Trump’s New Travel Ban Survives First Legal Challenges

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President Donald Trump’s new travel ban has survived its first set of legal challenges ahead of its scheduled implementation March 16. 

Over the weekend a federal judge rejected an effort by the states of Washington, New York and Oregon to apply an earlier stay on the original travel ban to the new order, saying that the states would need to provide evidence that the new order violates the Constitution. 

Another federal judge in Wisconsin, meanwhile, granted a temporary restraining order against the enforcement of the new ban, but only against one Syrian family. One of the members of that family, a Sunni Muslim who had fled Syria in the U.S. in order to escape the fighting there, is already in the United States. He then obtained asylum for his wife and their only surviving child, whose application had cleared the security vetting process and was headed for final processing when it was halted by the original travel ban. The Wisconsin judge barred enforcement of the new travel ban with respect to the wife and child. 


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Finally, the state of Hawaii, which filed the first lawsuit against the new travel ban, is scheduled for a hearing on March 15.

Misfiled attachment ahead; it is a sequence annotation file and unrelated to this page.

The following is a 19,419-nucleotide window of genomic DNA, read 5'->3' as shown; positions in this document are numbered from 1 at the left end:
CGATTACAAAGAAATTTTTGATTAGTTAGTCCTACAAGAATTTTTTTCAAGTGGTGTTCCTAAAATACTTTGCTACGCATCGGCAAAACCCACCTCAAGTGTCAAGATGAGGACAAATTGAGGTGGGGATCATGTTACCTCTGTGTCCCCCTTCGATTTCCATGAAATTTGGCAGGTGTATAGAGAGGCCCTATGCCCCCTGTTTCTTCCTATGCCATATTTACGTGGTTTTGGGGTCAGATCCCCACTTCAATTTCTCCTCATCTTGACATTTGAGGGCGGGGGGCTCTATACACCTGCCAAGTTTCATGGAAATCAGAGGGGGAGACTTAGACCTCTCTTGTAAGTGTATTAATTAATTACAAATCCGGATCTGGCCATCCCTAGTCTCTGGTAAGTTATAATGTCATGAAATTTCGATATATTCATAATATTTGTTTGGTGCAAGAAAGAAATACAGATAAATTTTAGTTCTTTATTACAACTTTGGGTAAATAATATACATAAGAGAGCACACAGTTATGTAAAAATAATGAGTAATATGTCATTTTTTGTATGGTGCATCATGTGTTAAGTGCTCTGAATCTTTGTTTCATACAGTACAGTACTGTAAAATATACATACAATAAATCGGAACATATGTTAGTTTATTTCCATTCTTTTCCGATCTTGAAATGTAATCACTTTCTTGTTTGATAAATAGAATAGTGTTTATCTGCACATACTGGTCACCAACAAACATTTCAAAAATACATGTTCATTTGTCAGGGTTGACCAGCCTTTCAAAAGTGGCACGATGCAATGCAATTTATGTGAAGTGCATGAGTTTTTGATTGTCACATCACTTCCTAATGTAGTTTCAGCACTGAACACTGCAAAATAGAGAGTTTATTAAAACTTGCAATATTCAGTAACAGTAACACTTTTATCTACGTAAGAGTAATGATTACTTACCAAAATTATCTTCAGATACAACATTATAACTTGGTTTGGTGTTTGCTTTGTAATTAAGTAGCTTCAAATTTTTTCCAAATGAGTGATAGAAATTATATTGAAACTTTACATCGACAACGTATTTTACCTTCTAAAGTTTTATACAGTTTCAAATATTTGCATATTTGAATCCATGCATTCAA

Travel Industry Response

In response to the new policy, the American Society of Travel Agents (ASTA) has said that it is waiting to see how the policy will impact U.S. travel agents. In a recent press call ASTA SVP Government and Industry Affairs Eben Peck said, “I think we’re going to look at letting the dust from both bans settle a bit. Maybe a few months out we can get a read on this — is this having a real impact or are people just having an emotional reaction?”

ASTA President and CEO Zane Kerby said that the organization would continue to “monitor the situation closely with an eye toward any impact on our members’ businesses, and will do everything possible to ensure member are kept up to date, able to serve their clients and prepare them for any disruptions that might occur.”

The Global Business Travel Association (GBTA), meanwhile, has released a poll showing that nearly four in 10 (37 percent) of its U.S. business travel agents expect “some level of reduction” in their company’s travel because of the new order.

The revised executive order bans travel from six Muslim-majority countries -- Iran, Syria, Yemen, Somalia, Sudan and Libya – dropping Iraq, which was part of the original ban. The new order also suspends the United States’ refugee program for 120 days, and lowers the cap on refugees from 110,000 to 50,000 per year.

Other changes: travelers from the affected countries who are legal permanent residents of the United States, dual nationals who use a passport from another country and those who have been granted asylum or refugee status are exempt from the new order. Additionally, current visa holders will be able to get into the country, although those whose visas expire will have to reapply.

Keep an eye on all the latest updates on the travel ban and its impact on the travel industry on our dedicated news page. 

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